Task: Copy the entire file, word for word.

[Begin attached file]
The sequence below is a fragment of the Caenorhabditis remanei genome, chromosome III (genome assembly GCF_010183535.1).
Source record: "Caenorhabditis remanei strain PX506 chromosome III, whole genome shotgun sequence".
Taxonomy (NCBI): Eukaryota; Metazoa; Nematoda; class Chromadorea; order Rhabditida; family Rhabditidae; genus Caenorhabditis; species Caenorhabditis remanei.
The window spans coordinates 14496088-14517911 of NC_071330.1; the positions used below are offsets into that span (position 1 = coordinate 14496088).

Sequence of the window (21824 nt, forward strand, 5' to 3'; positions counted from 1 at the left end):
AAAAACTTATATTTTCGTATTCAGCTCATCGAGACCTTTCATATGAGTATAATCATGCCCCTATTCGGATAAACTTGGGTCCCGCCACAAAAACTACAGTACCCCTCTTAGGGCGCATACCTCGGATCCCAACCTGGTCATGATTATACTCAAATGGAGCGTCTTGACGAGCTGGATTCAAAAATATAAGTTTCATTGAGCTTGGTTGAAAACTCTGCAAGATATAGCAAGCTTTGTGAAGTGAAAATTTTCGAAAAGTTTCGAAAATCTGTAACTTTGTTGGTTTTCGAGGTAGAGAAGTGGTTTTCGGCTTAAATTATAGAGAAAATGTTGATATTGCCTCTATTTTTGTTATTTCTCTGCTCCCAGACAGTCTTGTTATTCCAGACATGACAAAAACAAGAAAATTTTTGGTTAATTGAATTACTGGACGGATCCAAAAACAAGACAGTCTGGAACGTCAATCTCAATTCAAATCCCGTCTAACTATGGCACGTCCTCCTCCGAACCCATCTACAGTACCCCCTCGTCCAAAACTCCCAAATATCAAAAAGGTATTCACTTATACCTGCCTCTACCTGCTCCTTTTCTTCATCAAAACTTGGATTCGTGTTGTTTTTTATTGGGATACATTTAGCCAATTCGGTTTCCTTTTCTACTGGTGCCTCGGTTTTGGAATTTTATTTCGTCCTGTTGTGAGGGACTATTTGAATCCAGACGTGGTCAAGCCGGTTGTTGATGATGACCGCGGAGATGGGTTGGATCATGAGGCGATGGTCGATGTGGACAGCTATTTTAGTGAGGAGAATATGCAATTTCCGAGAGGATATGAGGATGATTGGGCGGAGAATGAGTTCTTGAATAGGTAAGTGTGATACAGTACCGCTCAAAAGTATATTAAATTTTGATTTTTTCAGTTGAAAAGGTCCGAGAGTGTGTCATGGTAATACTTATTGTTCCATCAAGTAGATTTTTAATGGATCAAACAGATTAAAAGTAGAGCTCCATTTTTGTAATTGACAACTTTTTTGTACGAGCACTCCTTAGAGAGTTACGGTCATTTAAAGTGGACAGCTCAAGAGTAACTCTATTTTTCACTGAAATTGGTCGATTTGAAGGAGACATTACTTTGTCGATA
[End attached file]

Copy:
The sequence below is a fragment of the Caenorhabditis remanei genome, chromosome III (genome assembly GCF_010183535.1).
Source record: "Caenorhabditis remanei strain PX506 chromosome III, whole genome shotgun sequence".
Taxonomy (NCBI): Eukaryota; Metazoa; Nematoda; class Chromadorea; order Rhabditida; family Rhabditidae; genus Caenorhabditis; species Caenorhabditis remanei.
The window spans coordinates 14496088-14517911 of NC_071330.1; the positions used below are offsets into that span (position 1 = coordinate 14496088).

Sequence of the window (21824 nt, forward strand, 5' to 3'; positions counted from 1 at the left end):
AAAAACTTATATTTTCGTATTCAGCTCATCGAGACCTTTCATATGAGTATAATCATGCCCCTATTCGGATAAACTTGGGTCCCGCCACAAAAACTACAGTACCCCTCTTAGGGCGCATACCTCGGATCCCAACCTGGTCATGATTATACTCAAATGGAGCGTCTTGACGAGCTGGATTCAAAAATATAAGTTTCATTGAGCTTGGTTGAAAACTCTGCAAGATATAGCAAGCTTTGTGAAGTGAAAATTTTCGAAAAGTTTCGAAAATCTGTAACTTTGTTGGTTTTCGAGGTAGAGAAGTGGTTTTCGGCTTAAATTATAGAGAAAATGTTGATATTGCCTCTATTTTTGTTATTTCTCTGCTCCCAGACAGTCTTGTTATTCCAGACATGACAAAAACAAGAAAATTTTTGGTTAATTGAATTACTGGACGGATCCAAAAACAAGACAGTCTGGAACGTCAATCTCAATTCAAATCCCGTCTAACTATGGCACGTCCTCCTCCGAACCCATCTACAGTACCCCCTCGTCCAAAACTCCCAAATATCAAAAAGGTATTCACTTATACCTGCCTCTACCTGCTCCTTTTCTTCATCAAAACTTGGATTCGTGTTGTTTTTTATTGGGATACATTTAGCCAATTCGGTTTCCTTTTCTACTGGTGCCTCGGTTTTGGAATTTTATTTCGTCCTGTTGTGAGGGACTATTTGAATCCAGACGTGGTCAAGCCGGTTGTTGATGATGACCGCGGAGATGGGTTGGATCATGAGGCGATGGTCGATGTGGACAGCTATTTTAGTGAGGAGAATATGCAATTTCCGAGAGGATATGAGGATGATTGGGCGGAGAATGAGTTCTTGAATAGGTAAGTGTGATACAGTACCGCTCAAAAGTATATTAAATTTTGATTTTTTCAGTTGAAAAGGTCCGAGAGTGTGTCATGGTAATACTTATTGTTCCATCAAGTAGATTTTTAATGGATCAAACAGATTAAAAGTAGAGCTCCATTTTTGTAATTGACAACTTTTTTGTACGAGCACTCCTTAGAGAGTTACGGTCATTTAAAGTGGACAGCTCAAGAGTAACTCTATTTTTCACTGAAATTGGTCGATTTGAAGGAGACATTACTTTGTCGATA